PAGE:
Guo Juan’s Internet Go School is currently accepting new students for group classes for the next term, which begins October 6/7. Group class participants also receive a 20% discount on a year’s membership for Guo Juan’s audio lectures. In addition to Guo Juan 5P, the school’s teaching faculty includes Jennie Shen 2P, Young Sun 8P and Mingjiu Jiang 7P. Click here for details on Guo Juan’s Internet Go School.
American Go E-Journal » World
Monday September 3, 2012
Tuesday August 28, 2012
On August 28, Meng Tailing 6P and Tuo Jiaxi 3P met in the final of China’s 4th Quzhou Lanke Cup. Despite a higher ranking, Meng probably entered the final as the underdog, because Tuo recently won the CITIC Bank Cup (previously the CCTV Cup – in July 2012). The game featured some unusual mimicry in the opening, where black and white repeatedly played tenuki (didn’t respond locally) and created identical strongholds across the board from one another. In the end, the result hinged on a decisive ko fight. Tuo won the ko, but lost the game after Meng found adequate compensation elsewhere. Meng Tailing takes home his first domestic Chinese title and 500,000 Chinese RMB (about $80,000).
Jingning; the game record and more photos are available in her original article: Meng Tailing’s breakthrough: Winner of the 4th Quzhou Lanke Cup at Go Game Guru. Photo: Meng Tailing 6P in the final of the 4th Quzhou Lanke Cup.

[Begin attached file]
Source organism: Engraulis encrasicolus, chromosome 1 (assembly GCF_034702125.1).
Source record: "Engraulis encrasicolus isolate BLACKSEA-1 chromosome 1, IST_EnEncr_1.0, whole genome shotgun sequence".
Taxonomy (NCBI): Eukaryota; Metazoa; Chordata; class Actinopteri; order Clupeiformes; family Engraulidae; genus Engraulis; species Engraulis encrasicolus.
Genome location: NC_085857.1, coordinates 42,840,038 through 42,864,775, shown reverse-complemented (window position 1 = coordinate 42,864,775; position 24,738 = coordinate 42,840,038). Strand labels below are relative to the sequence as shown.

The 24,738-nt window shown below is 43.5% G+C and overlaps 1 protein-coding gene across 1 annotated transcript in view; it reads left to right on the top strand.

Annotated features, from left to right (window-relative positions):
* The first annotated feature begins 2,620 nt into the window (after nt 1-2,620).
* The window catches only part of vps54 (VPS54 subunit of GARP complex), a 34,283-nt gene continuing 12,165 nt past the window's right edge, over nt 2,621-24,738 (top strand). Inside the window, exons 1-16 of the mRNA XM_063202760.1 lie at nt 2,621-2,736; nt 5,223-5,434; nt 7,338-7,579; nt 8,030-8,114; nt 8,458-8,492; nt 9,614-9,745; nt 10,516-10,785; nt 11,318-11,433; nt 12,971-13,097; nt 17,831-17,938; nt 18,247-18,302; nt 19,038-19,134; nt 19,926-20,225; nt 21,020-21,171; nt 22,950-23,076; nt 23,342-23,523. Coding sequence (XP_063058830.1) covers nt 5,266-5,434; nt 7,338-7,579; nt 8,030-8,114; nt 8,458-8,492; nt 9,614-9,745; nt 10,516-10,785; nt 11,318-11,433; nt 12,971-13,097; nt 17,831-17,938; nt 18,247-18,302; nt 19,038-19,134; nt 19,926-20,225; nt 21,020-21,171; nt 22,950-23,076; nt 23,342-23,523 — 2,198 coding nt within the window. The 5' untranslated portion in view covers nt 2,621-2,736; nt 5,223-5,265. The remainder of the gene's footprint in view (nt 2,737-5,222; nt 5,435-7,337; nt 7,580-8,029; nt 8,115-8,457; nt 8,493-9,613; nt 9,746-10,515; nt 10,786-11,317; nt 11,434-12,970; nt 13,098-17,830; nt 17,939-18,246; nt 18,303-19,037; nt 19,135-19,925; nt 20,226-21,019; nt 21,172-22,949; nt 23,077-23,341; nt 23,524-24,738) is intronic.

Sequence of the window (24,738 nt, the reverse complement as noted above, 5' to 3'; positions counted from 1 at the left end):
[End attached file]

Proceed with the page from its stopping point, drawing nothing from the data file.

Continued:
Monday August 27, 2012
Sunday August 26, 2012
Go is the first example of “5 things your brain does better than a computer,” a recent post on the Mother Nature Network blog. “There are still a few activities that are too complex for a computer to bash its binary way through,” writes Shea Gunther. “In those realms, humans still reign. But don’t get too comfortable; computers are getting faster and smarter by the year.” Gunther notes that “There are more than 10 times more scenarios in Go than there are atoms in the observable universe. Computers are good at handling big numbers, but that’s just ridiculous. What’s more likely is that humans will get better at designing computer programs that more closely replicate the human brain and its thought processes. But when that happens and the machines take over, I don’t think we’ll be all that concerned about losing a game of Go to a computer.” By the way, the other four things your brain does better than a computer? Solve crossword puzzles, play Starcraft, create art, and write. Thanks to Richard Moseson for passing this article along.